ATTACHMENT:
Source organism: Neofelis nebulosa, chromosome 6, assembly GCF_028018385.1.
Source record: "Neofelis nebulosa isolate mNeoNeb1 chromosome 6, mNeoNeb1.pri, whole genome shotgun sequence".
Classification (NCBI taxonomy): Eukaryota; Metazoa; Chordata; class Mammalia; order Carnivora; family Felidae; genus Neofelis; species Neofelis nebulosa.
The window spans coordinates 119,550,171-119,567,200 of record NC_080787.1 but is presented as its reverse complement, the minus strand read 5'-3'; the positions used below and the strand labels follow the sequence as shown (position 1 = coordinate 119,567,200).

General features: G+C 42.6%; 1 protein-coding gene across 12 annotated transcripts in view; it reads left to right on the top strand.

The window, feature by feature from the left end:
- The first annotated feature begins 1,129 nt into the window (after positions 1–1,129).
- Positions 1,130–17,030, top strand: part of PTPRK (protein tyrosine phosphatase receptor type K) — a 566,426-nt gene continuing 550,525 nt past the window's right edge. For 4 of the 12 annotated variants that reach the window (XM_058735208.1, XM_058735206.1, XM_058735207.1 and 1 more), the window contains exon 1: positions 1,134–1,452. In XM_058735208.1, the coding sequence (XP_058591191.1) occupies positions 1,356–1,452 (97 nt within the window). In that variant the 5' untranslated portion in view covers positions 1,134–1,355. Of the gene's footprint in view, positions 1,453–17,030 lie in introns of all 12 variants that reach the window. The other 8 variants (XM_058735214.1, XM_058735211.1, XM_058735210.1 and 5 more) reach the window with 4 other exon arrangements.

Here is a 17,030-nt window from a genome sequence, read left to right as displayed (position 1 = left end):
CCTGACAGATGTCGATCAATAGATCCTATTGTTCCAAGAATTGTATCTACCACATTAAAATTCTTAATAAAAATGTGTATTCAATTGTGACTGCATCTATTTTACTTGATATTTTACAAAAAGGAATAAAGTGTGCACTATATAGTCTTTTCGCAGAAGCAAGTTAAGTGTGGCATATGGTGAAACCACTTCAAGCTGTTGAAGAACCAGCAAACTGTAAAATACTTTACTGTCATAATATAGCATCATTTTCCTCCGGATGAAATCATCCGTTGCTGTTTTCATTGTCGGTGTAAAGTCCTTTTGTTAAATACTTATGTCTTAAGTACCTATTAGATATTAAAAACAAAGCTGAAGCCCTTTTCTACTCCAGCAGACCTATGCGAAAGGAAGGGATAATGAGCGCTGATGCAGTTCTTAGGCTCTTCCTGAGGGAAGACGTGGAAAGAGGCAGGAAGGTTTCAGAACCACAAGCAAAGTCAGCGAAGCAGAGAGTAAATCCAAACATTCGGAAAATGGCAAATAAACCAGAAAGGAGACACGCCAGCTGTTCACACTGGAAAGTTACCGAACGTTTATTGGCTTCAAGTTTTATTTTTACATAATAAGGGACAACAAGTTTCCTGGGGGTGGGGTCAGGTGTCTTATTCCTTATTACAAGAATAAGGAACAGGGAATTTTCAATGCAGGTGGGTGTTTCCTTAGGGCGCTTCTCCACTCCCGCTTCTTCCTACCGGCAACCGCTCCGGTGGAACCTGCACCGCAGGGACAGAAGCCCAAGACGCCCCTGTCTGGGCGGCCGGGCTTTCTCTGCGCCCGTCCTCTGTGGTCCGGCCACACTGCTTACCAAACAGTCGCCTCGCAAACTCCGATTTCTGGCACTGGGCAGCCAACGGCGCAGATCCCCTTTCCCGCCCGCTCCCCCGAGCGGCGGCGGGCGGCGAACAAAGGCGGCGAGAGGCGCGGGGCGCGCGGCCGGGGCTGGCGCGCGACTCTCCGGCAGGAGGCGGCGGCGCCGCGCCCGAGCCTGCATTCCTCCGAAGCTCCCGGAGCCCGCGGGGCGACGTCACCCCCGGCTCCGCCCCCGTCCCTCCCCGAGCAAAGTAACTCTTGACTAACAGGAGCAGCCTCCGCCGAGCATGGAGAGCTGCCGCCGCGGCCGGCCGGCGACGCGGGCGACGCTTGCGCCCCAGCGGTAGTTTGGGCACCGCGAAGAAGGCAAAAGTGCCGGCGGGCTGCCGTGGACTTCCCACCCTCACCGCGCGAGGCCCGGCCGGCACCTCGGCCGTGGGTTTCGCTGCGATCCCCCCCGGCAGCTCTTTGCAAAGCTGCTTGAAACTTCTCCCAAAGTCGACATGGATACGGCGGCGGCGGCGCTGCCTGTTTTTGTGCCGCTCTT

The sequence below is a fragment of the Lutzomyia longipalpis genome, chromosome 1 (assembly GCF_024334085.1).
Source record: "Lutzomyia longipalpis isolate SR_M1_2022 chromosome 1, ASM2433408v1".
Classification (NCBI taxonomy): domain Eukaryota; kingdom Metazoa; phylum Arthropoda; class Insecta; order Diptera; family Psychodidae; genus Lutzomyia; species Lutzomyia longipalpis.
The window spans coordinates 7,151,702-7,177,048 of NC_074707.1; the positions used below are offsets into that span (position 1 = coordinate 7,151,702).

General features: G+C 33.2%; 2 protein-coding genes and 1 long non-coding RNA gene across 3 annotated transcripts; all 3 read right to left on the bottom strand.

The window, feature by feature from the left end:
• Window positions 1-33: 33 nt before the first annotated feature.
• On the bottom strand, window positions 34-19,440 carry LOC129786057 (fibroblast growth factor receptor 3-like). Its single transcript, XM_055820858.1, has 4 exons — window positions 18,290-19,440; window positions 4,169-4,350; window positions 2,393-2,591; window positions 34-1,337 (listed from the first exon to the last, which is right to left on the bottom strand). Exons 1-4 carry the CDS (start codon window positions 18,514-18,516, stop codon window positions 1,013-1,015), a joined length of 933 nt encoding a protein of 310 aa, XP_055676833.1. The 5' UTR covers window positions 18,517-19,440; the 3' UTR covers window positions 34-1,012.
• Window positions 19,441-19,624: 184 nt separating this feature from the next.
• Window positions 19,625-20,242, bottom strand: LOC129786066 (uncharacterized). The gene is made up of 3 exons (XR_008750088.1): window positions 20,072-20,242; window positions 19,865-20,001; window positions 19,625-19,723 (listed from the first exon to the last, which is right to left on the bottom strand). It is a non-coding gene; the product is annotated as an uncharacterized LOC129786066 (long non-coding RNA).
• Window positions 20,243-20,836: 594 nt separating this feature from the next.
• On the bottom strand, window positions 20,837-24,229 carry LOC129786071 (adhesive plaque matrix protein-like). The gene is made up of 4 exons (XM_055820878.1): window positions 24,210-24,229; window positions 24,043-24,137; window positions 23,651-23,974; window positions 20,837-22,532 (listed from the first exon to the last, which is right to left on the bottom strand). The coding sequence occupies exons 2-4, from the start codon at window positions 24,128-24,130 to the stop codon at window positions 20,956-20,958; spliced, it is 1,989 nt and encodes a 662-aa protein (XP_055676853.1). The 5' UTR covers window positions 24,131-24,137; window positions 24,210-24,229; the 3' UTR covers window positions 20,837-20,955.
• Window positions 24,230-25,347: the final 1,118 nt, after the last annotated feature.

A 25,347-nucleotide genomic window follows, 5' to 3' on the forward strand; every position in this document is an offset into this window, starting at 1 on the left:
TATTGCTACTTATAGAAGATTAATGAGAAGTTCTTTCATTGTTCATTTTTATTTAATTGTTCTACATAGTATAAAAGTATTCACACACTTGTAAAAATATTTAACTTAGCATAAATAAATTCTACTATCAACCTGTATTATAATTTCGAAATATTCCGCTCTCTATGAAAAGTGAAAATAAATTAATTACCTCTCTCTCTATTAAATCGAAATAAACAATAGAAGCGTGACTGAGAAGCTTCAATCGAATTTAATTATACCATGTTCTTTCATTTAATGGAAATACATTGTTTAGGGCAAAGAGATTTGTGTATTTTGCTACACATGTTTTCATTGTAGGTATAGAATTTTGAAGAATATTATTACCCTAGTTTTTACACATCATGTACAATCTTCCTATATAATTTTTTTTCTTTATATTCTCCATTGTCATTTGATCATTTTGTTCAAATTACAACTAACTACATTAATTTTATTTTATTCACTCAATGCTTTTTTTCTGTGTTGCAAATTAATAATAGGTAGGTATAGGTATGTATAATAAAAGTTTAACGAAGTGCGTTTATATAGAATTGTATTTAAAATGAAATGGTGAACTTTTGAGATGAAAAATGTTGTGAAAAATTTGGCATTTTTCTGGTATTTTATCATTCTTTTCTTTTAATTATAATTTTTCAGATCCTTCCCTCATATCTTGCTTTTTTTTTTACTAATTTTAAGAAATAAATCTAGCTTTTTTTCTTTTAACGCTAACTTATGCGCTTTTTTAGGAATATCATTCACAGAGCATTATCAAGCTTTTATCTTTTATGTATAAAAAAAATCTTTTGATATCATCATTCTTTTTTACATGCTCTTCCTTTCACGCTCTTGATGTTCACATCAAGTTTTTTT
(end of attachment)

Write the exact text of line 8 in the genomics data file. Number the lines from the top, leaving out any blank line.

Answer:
- Positions 1,130–17,030, top strand: part of PTPRK (protein tyrosine phosphatase receptor type K) — a 566,426-nt gene continuing 550,525 nt past the window's right edge. For 4 of the 12 annotated variants that reach the window (XM_058735208.1, XM_058735206.1, XM_058735207.1 and 1 more), the window contains exon 1: positions 1,134–1,452. In XM_058735208.1, the coding sequence (XP_058591191.1) occupies positions 1,356–1,452 (97 nt within the window). In that variant the 5' untranslated portion in view covers positions 1,134–1,355. Of the gene's footprint in view, positions 1,453–17,030 lie in introns of all 12 variants that reach the window. The other 8 variants (XM_058735214.1, XM_058735211.1, XM_058735210.1 and 5 more) reach the window with 4 other exon arrangements.